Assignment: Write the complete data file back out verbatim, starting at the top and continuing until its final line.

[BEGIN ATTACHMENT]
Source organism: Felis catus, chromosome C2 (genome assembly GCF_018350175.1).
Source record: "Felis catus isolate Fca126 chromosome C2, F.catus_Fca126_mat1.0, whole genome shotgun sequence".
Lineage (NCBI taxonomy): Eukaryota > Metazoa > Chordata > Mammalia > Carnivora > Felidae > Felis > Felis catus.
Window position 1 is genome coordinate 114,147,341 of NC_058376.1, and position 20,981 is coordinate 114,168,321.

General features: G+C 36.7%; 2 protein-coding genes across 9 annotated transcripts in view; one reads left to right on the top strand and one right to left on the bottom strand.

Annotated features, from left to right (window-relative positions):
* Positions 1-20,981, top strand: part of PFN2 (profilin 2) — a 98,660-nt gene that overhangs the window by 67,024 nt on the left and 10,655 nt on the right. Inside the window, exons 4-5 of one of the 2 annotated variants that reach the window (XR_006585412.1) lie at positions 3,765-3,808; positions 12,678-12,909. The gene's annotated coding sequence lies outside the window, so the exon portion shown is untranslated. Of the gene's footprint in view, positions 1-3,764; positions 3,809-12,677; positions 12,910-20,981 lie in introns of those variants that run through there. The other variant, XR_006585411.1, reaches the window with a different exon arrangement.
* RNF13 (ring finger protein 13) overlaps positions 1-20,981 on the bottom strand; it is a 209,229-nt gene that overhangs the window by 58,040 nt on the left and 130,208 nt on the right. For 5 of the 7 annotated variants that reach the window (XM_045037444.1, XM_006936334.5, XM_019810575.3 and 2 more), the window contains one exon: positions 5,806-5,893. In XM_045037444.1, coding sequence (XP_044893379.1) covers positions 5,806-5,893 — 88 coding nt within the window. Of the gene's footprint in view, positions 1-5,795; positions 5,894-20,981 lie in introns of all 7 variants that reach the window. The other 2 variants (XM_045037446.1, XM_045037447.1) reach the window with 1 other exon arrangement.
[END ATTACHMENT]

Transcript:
Source organism: Felis catus, chromosome C2 (genome assembly GCF_018350175.1).
Source record: "Felis catus isolate Fca126 chromosome C2, F.catus_Fca126_mat1.0, whole genome shotgun sequence".
Lineage (NCBI taxonomy): Eukaryota > Metazoa > Chordata > Mammalia > Carnivora > Felidae > Felis > Felis catus.
Window position 1 is genome coordinate 114,147,341 of NC_058376.1, and position 20,981 is coordinate 114,168,321.

General features: G+C 36.7%; 2 protein-coding genes across 9 annotated transcripts in view; one reads left to right on the top strand and one right to left on the bottom strand.

Annotated features, from left to right (window-relative positions):
* Positions 1-20,981, top strand: part of PFN2 (profilin 2) — a 98,660-nt gene that overhangs the window by 67,024 nt on the left and 10,655 nt on the right. Inside the window, exons 4-5 of one of the 2 annotated variants that reach the window (XR_006585412.1) lie at positions 3,765-3,808; positions 12,678-12,909. The gene's annotated coding sequence lies outside the window, so the exon portion shown is untranslated. Of the gene's footprint in view, positions 1-3,764; positions 3,809-12,677; positions 12,910-20,981 lie in introns of those variants that run through there. The other variant, XR_006585411.1, reaches the window with a different exon arrangement.
* RNF13 (ring finger protein 13) overlaps positions 1-20,981 on the bottom strand; it is a 209,229-nt gene that overhangs the window by 58,040 nt on the left and 130,208 nt on the right. For 5 of the 7 annotated variants that reach the window (XM_045037444.1, XM_006936334.5, XM_019810575.3 and 2 more), the window contains one exon: positions 5,806-5,893. In XM_045037444.1, coding sequence (XP_044893379.1) covers positions 5,806-5,893 — 88 coding nt within the window. Of the gene's footprint in view, positions 1-5,795; positions 5,894-20,981 lie in introns of all 7 variants that reach the window. The other 2 variants (XM_045037446.1, XM_045037447.1) reach the window with 1 other exon arrangement.